On April 30th, Alabama State Representative John Rogers prompted a backlash when, speaking against a proposed anti-abortion bill, he said, “Some kids are unwanted, so you either kill them now or you kill them later. You bring them in the world unwanted, unloved, you send them to the electric chair.”
Conservatives, true to form, pounced on Rogers’s comments as a display of the moral untenability of the pro-abortion mindset. However, the connection he draws between abortion and the death penalty is not a false one. Conservatives who are rightly vigorous in support of life in the face of abortion ought to err on the side of life with regards to the death penalty as well. We need to see capital punishment as a life issue too.
One of the issues with opposing the death penalty is that it inevitably forces you to defend truly horrible people. I will be the first to admit that many of those who wait on death row are guilty of the most heinous crimes. I’ll be honest and say that I will lose no sleep over the executions of the Charleston Church Shooter or the Boston Marathon Bombers.
However, one can acknowledge these realities while also recognizing the death penalty is immoral and unnecessary. Most of those who have been or will be executed will never repent. But some will, and that chance should remain available to them.
An example is Kelly Gissendaner. In 1997, when she was 29 year old Kelly approached a man named Gregory Owens looking for a way to get rid of her husband Douglas. Some time later, Owens drove Douglas to a park, stabbed him, and then he and Kelly set fire to the car and hid the body. The next year, Kelly was sentanced to death for orchestrating the murder of her husband.
It is a sickening crime and Kelly’s guilt was never in question, but, while she waited on death row, she converted to Christianity, completed a theology program for prison inmates through Emory University and began doing ministry among the women she was in prison with. Until finally on September 2015, as she sang Amazing Grace, Kelly Gissendaner was executed.
The heart of the pro-life argument is that all human life is inherently precious and should only be taken when absolutely necessary. Abortion, as 99% of the time the product of consensual action leading to the creation of an independent and innocent human being, fails this test.
It is hard to see why capital punishment should. Executions are not absolutely necessary. It precludes any chance for redemption or understanding. Our prison system is successfully able to remove criminals from society for however long is necessary. As for the argument that the death penalty is a deterrent, a study of police chiefs found that less than a third of them said that insufficient use of the death penalty was a major problem area, lower than drug abuse and large numbers of guns. As more states phase out the death penalty, it’s not followed by upticks in crime.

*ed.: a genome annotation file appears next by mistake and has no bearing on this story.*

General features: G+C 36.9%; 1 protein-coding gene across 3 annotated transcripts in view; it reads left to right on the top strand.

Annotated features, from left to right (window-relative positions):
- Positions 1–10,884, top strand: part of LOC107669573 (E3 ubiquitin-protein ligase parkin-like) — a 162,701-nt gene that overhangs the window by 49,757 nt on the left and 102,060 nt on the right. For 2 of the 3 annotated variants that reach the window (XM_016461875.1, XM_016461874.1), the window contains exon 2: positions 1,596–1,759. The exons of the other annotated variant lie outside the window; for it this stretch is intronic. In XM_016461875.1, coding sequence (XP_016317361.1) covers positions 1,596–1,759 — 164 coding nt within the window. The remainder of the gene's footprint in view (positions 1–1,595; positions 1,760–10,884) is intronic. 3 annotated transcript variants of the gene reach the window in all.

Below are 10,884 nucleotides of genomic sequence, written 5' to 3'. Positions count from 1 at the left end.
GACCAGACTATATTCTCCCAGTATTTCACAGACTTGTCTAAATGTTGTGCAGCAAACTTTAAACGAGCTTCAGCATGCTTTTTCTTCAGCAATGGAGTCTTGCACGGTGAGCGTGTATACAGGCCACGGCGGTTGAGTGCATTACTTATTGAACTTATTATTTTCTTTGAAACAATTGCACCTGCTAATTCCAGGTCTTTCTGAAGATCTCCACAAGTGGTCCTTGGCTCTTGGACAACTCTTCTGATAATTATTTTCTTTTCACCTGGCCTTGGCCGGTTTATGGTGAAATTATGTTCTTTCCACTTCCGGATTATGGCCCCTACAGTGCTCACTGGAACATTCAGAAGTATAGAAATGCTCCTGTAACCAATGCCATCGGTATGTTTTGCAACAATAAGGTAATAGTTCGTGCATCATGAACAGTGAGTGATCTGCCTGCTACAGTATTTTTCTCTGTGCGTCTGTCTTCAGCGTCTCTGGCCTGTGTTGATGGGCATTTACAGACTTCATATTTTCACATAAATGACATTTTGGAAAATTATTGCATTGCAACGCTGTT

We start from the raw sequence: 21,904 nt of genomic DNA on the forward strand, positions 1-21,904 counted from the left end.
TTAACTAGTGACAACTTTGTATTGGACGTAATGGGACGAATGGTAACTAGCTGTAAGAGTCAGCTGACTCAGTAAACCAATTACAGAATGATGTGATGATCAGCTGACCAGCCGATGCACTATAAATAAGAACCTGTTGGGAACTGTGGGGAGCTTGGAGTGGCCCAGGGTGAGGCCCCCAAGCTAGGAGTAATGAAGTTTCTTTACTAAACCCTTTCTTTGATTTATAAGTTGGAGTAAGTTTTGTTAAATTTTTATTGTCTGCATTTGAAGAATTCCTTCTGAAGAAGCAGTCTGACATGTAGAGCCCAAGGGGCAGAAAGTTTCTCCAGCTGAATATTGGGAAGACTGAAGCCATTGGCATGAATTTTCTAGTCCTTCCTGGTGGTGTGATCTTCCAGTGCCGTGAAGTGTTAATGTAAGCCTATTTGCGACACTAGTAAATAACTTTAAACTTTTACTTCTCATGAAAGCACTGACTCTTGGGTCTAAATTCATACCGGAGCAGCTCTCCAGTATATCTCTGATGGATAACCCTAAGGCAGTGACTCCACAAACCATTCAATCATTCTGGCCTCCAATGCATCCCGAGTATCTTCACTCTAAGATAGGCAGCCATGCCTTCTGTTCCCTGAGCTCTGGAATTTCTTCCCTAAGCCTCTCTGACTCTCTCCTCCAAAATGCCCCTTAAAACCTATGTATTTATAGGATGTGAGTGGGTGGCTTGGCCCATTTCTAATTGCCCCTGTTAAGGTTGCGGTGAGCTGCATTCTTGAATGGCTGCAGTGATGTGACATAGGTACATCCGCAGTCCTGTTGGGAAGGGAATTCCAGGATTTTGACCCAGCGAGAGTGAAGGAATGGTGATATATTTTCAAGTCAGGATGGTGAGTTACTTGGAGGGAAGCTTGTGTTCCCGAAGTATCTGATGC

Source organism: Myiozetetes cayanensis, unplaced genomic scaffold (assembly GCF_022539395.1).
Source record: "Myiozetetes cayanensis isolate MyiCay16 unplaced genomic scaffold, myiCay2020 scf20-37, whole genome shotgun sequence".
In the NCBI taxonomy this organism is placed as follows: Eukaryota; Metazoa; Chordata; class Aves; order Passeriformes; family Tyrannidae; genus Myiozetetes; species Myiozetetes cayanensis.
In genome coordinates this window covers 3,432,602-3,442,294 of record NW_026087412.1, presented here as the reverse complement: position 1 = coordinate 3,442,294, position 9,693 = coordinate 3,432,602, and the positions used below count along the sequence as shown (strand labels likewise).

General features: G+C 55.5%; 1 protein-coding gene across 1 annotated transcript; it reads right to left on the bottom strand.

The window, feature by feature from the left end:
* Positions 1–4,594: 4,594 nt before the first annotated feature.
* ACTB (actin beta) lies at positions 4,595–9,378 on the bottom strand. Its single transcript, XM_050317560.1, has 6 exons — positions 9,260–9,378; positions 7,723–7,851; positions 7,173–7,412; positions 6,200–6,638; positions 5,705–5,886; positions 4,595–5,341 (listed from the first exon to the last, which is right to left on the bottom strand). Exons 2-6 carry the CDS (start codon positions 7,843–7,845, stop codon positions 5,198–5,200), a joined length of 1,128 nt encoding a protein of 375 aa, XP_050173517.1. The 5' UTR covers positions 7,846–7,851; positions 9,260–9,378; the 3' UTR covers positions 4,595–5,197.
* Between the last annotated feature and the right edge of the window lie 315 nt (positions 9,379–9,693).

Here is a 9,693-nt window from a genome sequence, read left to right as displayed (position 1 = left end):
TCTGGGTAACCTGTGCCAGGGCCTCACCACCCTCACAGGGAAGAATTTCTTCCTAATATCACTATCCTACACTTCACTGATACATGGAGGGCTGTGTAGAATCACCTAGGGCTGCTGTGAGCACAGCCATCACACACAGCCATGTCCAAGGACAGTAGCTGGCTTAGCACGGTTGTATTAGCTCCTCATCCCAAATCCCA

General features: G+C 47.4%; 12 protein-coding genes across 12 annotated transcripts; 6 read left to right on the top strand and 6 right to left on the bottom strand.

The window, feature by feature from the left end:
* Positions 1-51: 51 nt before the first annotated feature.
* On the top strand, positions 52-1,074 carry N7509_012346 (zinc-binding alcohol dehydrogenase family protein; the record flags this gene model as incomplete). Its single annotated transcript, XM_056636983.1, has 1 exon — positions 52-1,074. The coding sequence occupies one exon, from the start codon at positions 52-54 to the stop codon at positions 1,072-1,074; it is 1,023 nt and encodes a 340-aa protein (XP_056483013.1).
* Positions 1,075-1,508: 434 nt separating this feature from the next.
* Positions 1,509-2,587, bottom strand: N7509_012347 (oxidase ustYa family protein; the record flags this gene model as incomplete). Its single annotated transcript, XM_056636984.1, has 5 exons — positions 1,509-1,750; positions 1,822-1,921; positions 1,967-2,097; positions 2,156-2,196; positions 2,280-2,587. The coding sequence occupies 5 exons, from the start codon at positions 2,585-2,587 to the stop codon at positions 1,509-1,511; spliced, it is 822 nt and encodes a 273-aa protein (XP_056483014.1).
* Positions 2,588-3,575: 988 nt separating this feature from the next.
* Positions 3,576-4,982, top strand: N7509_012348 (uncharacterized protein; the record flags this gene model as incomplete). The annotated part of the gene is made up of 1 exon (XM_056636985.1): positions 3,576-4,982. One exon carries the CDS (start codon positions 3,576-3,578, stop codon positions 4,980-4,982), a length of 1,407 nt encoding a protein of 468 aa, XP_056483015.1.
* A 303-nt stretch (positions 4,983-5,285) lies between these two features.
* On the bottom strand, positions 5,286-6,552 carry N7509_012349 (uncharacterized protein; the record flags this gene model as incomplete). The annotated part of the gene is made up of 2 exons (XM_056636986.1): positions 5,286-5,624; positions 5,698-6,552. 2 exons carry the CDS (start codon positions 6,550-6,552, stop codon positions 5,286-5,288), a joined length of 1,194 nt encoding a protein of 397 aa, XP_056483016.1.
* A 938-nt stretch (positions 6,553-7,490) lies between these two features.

The lack of necessity is exemplified by the fact executions are so rare. Since 1980, there have usually been between fifteen and twenty thousand murders each year in America, and between eighty and one hundred thousand rapes. But since 1976, no more than 315 people have been sentenced to death in a single year and only about 1,400 have been executed over that time frame. If the death penalty really was a useful way of fighting crime, one would think it would be used more.
Ultimately, the argument for capital punishment rests on the notion of justice. Some crimes, particularly rape and murder, are so egregious, the only way justice can be served is by taking the life of the guilty person. The problem with this argument is that it is less of an argument and more of a sentiment. At any rate, executing a 47 year old woman singing Amazing Grace who has repented on her sins for a crime she committed almost two decades prior hardly seems like justice. The idea that a culture of life must be built on the taking of life is absurd.
Moreover, since 1976 until 2015, roughly 1,400 people have been executed. From 1973 until 2015, 148 people on death row have later been exonerated, and the ACLU estimates that one in every twenty-five people sentenced to death are innocent. When life is at stake, that is simply unacceptable.
The heart of the pro-life argument is a beautiful hope in the potential of every human life. There is no reason why that argument extends to the unborn and not those on death row.
17 states have formally abolished the death penalty and 11 others have ended the practice in all but statue. That number ought to be 50, and pro-lifers should be leading the charge.
The views expressed in this article are the opinion of the author and do not necessarily reflect those of Lone Conservative staff.